Here we art. Funny how Brooke looks so tiny sitting next to me and yet I think of her as very large in life.
At night, my nabe grows quiet again. It’s that time of the year. Many of the residents around me are off on vacations or away for the summer.  Wednesday night, it gave JH and I a chance to have a rare dinner together to discuss our business. We’re going into our eighteenth year with the NYSD. We started this together on a wing and a prayer. We’ve had an excellent communication, very possibly enhanced by the fact that we have never worked in the same building together. Ever. Although we communicate frequently, often many times a day and night.

So we met at Sette Mezzo, which was very busy at the dinner hour. JH even ran into an old friend, Scott Strasser, whom he went to Horace Mann with (they were on the basketball team together). Then he got into a conversation with Koseila, our waiter, about other restaurants he’d worked at. That led to talking about chefs Koseila has worked with, and their specialties and where and when. It was fascinating and totally outside my knowledge. It’s another circuit, a whole other world, for the professionals. Sette has great waiters, excellent service, excellent busboys.
With Koseila, our waiter at Sette Mezzo.
New York Scenes. Yesterday, down at DOMA restaurant in the West Village, Jon Friedman, Michael Mailer, and Michael Della Femina were shooting a new episode of their rarely seen cult series, Ivy League Crimelords, which is about three middle age friends from Harvard, Yale and Princeton (Mailer, Friedman, and Della Femina) who create a fictitious mob leader (Vinny the Shin) in order to shake down the industry and get their TV show made. This time around the comedy series has Emmy wining writer Jerry Perzigian aboard and a revolving door of who's who as cameos.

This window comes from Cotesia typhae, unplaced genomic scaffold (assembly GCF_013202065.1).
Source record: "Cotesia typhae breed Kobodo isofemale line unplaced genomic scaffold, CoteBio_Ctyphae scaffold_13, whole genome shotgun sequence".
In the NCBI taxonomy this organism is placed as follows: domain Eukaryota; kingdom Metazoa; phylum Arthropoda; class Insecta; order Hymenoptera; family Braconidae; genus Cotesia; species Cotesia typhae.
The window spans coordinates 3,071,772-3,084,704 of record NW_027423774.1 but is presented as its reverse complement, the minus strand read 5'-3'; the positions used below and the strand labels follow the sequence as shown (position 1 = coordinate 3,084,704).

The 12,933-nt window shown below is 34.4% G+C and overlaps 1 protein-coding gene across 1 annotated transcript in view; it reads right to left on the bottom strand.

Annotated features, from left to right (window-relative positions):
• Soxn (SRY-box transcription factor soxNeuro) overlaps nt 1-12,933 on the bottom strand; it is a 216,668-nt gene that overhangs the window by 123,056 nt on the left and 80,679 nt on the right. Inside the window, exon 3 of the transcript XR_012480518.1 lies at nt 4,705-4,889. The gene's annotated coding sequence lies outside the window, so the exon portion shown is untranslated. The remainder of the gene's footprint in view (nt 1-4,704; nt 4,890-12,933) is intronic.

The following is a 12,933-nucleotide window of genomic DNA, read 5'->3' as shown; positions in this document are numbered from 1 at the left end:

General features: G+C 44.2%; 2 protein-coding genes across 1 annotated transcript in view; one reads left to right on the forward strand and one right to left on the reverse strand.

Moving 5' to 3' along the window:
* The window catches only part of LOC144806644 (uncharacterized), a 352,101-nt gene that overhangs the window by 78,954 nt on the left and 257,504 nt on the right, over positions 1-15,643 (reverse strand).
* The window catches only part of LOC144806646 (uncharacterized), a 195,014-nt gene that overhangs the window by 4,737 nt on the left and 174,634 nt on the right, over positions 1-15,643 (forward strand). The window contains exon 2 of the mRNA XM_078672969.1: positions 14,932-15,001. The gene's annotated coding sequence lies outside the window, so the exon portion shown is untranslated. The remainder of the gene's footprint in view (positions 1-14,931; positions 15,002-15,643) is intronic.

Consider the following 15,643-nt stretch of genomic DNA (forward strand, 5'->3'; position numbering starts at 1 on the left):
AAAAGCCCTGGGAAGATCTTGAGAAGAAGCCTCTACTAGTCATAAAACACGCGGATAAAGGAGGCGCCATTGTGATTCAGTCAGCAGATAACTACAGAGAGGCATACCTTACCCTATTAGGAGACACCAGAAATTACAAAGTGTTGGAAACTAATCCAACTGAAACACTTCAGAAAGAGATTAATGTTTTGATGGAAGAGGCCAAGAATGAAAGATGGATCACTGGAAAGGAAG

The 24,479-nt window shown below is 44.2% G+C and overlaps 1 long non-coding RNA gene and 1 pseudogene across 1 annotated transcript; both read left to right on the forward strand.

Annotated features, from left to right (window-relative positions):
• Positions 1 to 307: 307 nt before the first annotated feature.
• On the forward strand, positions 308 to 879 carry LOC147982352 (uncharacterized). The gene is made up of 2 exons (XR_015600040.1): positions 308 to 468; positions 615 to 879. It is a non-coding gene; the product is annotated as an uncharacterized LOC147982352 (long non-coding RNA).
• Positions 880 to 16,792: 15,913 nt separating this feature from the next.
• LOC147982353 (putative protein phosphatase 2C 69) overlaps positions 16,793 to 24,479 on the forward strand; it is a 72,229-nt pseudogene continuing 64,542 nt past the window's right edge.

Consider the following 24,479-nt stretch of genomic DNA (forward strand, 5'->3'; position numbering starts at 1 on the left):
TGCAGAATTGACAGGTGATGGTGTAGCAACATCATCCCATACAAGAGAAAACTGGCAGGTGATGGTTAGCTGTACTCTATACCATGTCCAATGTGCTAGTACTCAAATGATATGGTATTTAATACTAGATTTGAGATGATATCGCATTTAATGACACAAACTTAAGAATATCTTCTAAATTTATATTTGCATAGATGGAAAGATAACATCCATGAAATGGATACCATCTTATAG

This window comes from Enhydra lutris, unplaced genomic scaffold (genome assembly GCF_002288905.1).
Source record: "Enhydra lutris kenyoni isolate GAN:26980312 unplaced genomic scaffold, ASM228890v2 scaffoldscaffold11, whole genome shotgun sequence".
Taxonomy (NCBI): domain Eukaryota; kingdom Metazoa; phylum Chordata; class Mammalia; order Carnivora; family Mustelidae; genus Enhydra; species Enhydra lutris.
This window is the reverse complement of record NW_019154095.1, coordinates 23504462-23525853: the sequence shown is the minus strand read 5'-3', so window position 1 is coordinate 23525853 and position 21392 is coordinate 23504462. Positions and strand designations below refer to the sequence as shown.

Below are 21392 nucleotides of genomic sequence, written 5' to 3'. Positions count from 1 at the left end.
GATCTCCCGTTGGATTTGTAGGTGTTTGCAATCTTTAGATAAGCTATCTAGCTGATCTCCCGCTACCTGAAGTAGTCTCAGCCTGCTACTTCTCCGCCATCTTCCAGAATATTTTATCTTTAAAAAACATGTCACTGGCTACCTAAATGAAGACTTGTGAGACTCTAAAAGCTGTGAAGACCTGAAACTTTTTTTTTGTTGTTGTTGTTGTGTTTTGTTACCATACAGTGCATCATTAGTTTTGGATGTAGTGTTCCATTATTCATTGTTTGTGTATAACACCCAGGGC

That's Jon below driving the rickshaw. Jon happens to be JH's first cousin ("Jonnie") so creativity runs in the family whether the rest of the family knows it or not. Jonnie's day job is as a hedge fund manager and he's recently gone into business with JH's brother where they run a multi-manager multi-strategy fund.
Mailer, if you don't already know, has been working in the independent film business for decades (he co-wrote and produced his first feature film, A Fool And His Money, starring Sandra Bullock and George Plimpton) and he's got a new film coming out this month called Blind, starring Demi Moore and Alec Baldwin.

Della Femina has recently become somewhat of a restaurateur. He owns a very hot restaurant called Croft Alley in West Hollywood that he's bringing to New York in the near future. Los Angelenos foodies are obsessed with their cauliflower grilled cheese. Here's hoping he keeps it on the menu in New York.
In another scene, Joanna Pauline shows her teeth while Michael Mailer, Jonnie Friedman, and Michael Della Femina (behind the bar) look on.
 

Contact DPC here.